Religious Trauma

  • Empowered Womanhood,  Reflections,  Religious Trauma


    I am my own. I know that now, but I didn’t always.

    Fuck purity culture. Fuck being shamed out of wearing shorts, tank tops, and two piece bathing suits because apparently having knees, shoulders, and a torso is ok for men but not for women.

    Fuck innocent friendly gestures being sexualized. Fuck the pastor freaking out at me for accidentally letting the office door swing shut for a millisecond. Fuck getting in trouble for giving a male student a ride to church.

    Fuck those church bros leaping away when I try to give them a platonic side hug, as if I’m a walking disease, like my body is toxic and will contaminate them.

    Fuck always being on edge, waiting for the next unwritten rule I might break.

    Fuck being fed a male-centric view of sex – being brainwashed to believe every time I had sex I was being consumed by a man.

    Fuck being injected with the nagging fear that I lost something and he took something – the idea that I was losing a part of my personhood, my identity, my soul; something too deep and ambiguous to pinpoint or define and therefore impossible to determine if it was actually happening or not. Fuck the intentionality behind that confusing chaos.

    Fuck being told over and over and over again that I’m an object to be utilized, a product that could be spoiled – that I don’t have any agency over my own life and body, that I belong to my future husband, someone who may or may not even exist. But he could somehow own me and was entitled to a certain lifestyle from me, just because he had a penis and I didn’t.

    Fuck having no where to turn when I was sexually assaulted because all anyone wanted to know was “what were you doing alone with him?” Not even realizing for years what happened wasn’t okay, that it wasn’t actually my fault for existing in a space near a man who wanted me.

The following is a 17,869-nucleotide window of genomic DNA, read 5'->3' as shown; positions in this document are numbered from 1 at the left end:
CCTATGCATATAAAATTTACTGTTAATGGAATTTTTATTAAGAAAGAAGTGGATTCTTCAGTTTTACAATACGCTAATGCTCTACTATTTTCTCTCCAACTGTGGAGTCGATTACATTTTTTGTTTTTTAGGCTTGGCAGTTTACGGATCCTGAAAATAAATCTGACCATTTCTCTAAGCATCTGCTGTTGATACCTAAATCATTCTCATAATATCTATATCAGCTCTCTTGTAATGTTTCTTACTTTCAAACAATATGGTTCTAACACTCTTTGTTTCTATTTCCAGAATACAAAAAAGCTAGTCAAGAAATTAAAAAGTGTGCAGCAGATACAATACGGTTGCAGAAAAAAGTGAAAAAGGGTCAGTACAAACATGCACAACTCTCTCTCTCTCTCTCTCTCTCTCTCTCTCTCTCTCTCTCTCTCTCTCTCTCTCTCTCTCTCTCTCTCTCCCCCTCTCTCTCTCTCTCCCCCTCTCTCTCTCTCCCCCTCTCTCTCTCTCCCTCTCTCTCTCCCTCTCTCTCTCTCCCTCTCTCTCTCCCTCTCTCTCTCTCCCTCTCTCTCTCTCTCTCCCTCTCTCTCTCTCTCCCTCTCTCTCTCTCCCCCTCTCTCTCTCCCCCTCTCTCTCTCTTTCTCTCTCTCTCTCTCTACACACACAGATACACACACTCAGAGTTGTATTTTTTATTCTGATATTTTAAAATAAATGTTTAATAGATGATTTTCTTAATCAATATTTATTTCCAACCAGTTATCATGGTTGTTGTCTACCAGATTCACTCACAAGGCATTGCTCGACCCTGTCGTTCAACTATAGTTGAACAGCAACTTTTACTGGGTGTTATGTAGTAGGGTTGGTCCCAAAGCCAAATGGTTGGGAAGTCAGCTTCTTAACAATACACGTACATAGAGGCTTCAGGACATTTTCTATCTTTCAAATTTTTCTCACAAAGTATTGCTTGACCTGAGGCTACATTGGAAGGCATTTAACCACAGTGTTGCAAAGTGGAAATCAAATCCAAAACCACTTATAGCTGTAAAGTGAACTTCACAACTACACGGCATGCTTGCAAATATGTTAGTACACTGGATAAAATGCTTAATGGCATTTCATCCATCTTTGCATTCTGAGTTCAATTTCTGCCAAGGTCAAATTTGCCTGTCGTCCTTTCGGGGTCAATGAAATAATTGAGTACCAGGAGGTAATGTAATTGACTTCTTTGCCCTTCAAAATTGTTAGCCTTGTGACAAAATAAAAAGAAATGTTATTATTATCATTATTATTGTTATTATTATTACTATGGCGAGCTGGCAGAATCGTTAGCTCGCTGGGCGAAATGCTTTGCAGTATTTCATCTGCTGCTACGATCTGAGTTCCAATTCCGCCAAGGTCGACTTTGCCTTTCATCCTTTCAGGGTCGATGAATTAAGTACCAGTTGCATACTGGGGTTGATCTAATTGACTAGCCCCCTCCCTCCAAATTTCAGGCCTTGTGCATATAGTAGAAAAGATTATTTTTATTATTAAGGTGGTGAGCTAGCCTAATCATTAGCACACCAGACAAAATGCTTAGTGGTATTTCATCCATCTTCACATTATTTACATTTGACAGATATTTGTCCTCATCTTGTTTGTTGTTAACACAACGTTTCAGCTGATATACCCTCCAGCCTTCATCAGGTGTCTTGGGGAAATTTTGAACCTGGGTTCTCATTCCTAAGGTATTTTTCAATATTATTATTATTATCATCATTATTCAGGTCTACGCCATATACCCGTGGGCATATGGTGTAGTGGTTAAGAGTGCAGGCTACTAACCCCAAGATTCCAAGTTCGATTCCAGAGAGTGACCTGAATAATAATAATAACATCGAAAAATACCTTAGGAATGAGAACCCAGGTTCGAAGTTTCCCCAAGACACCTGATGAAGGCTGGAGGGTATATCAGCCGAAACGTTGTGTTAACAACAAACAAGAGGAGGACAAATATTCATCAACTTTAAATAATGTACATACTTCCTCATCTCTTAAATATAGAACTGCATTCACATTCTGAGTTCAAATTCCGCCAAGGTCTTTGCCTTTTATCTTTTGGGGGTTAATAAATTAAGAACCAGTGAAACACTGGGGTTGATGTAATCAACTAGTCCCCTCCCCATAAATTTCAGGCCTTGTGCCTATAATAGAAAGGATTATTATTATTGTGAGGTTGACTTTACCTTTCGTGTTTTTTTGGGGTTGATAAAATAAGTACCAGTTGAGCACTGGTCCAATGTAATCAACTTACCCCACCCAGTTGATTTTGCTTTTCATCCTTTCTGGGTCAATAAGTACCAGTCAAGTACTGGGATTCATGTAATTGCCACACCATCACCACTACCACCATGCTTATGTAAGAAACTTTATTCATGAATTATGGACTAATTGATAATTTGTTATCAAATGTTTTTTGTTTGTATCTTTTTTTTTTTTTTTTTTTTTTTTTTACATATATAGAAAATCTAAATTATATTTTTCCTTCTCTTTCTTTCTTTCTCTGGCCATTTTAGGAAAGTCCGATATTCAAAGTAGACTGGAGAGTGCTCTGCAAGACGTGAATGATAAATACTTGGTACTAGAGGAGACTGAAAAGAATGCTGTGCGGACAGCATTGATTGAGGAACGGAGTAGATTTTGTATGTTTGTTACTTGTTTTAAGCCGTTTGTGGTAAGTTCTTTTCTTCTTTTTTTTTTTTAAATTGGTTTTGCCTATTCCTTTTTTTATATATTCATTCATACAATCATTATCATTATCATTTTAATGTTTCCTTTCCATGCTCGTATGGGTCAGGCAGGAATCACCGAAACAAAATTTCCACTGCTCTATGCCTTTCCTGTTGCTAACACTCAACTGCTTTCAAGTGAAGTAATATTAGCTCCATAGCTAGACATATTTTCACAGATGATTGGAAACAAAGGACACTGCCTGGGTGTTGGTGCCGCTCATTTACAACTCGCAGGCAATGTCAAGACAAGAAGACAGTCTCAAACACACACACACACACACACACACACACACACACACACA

Fuck all the fear and the shame and the missed opportunities and the dampened experiences and the panic attacks and the nightmares and the insecurities with my loving and committed partner. Fuck it all.

    Purity Culture can die and go to hell.

    I am not the problem. I know that now.

    Contrary to popular opinion, God did not make a mistake when creating my body.

    I am not a temptation or a stumbling block. I am a human being.

    I am good. My body is good. My identity and value aren’t in how or with whom I choose to share my sexuality. I’m not forever tied to past decisions or still connected to anyone I don’t want to be.

    Fuck purity culture and fuck purity rings; those little finger-sized handcuffs.

    And for the biggest “fuck you” of all – I’m happy. I’ve struggled free. I’ve learned to manage the residual effects. My life is my own. I make my own decisions without the smallest consideration for what the oppressors think.

    I know now that my body is a temple for the light inside of me. I am my own. I bought back my life at a price. Therefore I honor my needs, my authenticity and my divinity with my body.

    I am my own. I know that now.

  • Progressive Christianity,  Religious Abuse,  Religious Trauma

    The Name I Never Thought I’d Lose

    It’s been about 13 years since I first earned the reputation of a “backslider”.

    It’s been only about one year of them maybe being right.

    The first 6 or 7 years relegated to an outlier was really difficult. I was constantly misrepresented, lied about and betrayed by the church. What made it even worse was that while they were busy branding me a heathen, ironically I was busy working hard to be a better Christian. The very things I believed Jesus called me to love were the same things the church hated me for.

    You see, I had discovered the teachings of Jesus that the church buried and kept hidden, and it set my soul on fire. Once I saw this side of Jesus there was no going back – values like social justice, welcoming the foreigner, caring for the poor, not accruing wealth, sharing resources, interdependent living, and practicing non-violence – it all spoke to me powerfully.

    There grew in me a deep burning passion to practice these tenets BECAUSE of my faith, not in spite of it.